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Gis and outreach programs -Reply



Rick Cobb (217 - 785-4787) of our Bureau of Water's Groundwater
Section offers the following responses to your questions:

"1.  Yes, the Illinois EPA's Groundwater Section uses GIS (ARC/INFO) and
ArcView) to display, and map modeled community water supply recharge
areas (Visual MODFLOW) in relation to inventoried existing potential
sources of groundwater contamination, land use zoning, geologic
susceptibility.  In addition, we relate this information to GIS date available
from the Illinois Department of Natural Resources (IDNR) and the USGS.
We have done a detailed field inventory, and file search for potential
sources of groundwater contamination for each community water supply,
and have coded the data into a relational database management system
(FoxPro).  The well locations and potential source scanned/and rectified
(e.g., rectified to the digital line graph roads [DLG]) into GIS.  Thus,
for the
groundwater systems, we have not needed any commercial data bases
to represent potential sources since we have the site specific data.

We have also used ARC/INFO and ArcView GIS to assess delineated
watersheds for community water supplies using surface water.  We
started doing this assessment on 40/114 surface water supplies with
pesticide drinking water standard violations.  In addition, we have done a
GIS analyses of the 7 supplies with nitrate drinking water standards
violations.  GIS has been used, for the above, to look at :  NPDES
discharges (classified by excess pollutant loads) (IEPA data);TRI
discharges (IEPA data) to POTWs and receiving streams; groundwater
susceptibility to pesticide and nitrate leaching potential maps (IDNR data);
digital elevation models or surface topography (USGS); Envirofacts Data
(e.g., RCRIS, CERCLA, PCS, AIRS [USEPA]), and 28 meter resolution land
cover data (IDNR).  Additionally, we have assessed the surface water
intakes on the large rivers (e.g., Mississippi, Illinois etc.,) by
progressively
looking at the information described above using a segmented watershed
approach, upstream from the intakes.

2.  We have done some preliminary evaluation of commercial data base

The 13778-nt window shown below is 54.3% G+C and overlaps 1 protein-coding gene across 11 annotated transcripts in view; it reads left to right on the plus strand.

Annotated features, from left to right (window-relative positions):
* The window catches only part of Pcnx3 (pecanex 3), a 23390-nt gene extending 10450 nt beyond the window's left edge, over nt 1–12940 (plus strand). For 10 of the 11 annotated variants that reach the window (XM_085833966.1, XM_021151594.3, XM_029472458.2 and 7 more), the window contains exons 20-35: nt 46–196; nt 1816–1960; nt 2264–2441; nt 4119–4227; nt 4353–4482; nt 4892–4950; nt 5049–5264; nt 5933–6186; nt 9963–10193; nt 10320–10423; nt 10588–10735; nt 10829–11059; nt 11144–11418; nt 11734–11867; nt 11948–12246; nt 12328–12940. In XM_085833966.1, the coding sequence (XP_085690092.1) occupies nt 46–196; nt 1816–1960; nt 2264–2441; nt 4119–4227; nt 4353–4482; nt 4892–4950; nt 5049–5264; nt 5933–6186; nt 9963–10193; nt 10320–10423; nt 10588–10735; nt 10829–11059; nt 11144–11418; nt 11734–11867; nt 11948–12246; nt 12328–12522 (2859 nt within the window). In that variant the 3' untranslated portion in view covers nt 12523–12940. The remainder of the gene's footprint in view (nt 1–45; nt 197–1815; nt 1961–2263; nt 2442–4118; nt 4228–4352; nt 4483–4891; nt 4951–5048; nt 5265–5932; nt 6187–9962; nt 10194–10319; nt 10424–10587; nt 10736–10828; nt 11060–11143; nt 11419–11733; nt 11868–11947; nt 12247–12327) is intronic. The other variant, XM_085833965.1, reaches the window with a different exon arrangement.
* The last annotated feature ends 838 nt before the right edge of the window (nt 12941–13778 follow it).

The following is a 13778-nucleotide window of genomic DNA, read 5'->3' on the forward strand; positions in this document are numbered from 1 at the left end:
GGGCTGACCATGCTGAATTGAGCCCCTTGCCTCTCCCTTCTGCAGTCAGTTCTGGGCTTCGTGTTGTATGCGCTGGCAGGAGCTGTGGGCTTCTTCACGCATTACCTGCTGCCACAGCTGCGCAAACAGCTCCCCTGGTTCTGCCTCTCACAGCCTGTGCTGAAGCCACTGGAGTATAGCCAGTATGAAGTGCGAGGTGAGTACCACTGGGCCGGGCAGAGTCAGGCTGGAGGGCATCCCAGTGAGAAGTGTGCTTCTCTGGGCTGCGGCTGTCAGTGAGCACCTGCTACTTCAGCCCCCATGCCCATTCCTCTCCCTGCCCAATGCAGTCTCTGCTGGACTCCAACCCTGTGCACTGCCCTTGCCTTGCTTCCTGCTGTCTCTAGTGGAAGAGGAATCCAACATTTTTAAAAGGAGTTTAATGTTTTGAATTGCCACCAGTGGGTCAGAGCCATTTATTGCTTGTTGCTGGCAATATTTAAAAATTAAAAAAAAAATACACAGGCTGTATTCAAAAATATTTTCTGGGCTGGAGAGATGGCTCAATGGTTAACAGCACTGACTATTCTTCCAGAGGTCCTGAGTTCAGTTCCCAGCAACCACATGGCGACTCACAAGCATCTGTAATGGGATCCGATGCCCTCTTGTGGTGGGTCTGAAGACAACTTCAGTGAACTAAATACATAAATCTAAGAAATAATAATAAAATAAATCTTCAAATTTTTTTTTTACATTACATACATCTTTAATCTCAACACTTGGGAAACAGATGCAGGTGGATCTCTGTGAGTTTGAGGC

information on Illinois LUST locations, and using the DUN & BRADSTREET
data.  We are also trying to obtain USDA selected farm count data all ZIP
codes with five or more farms.  Data items include total number of farms;
farms by size; operator characteristics; cropland harvested, land use
characteristics; value of agricultural products sold; inventory and sale of
livestock and poultry items; and major crops harvested.  We will be using
this data with other information to estimate potential for crypto sporidia
impacts.

3.  We have not necessarily used a lot of commercial data bases, but the
tools that we have used to generate maps for local stakeholders have
been used very successfully to generate "awareness" of where locals
drinking water is coming from and what its vulnerability is to
contamination.  it is because of this general awareness that we have had
success with implementation of local source water protection programs. 
pollution prevention is an integral part of our strategy for managing
existing, and new potential sources of contamination.  (Reference Cobb,
R.P., A. Wehrmann, and R. C. Berg. 1995. "Guidance Document for
Conducting Groundwater Protection Needs Assessments, Illinois EPA
report).

In terms of experience with data bases that have not worked.  We were
doing a project with the Waste Management Research Center (Illinois
Non-Regulatory Assistance Provider), and they were using the Dun &
Bradstreet data base to potentially target businesses that have Class 5
injection wells.  The information was very inaccurate."

I hope the above is helpful.  If you need clarification or have additional GIS
questions, feel free to call Rick Cobb.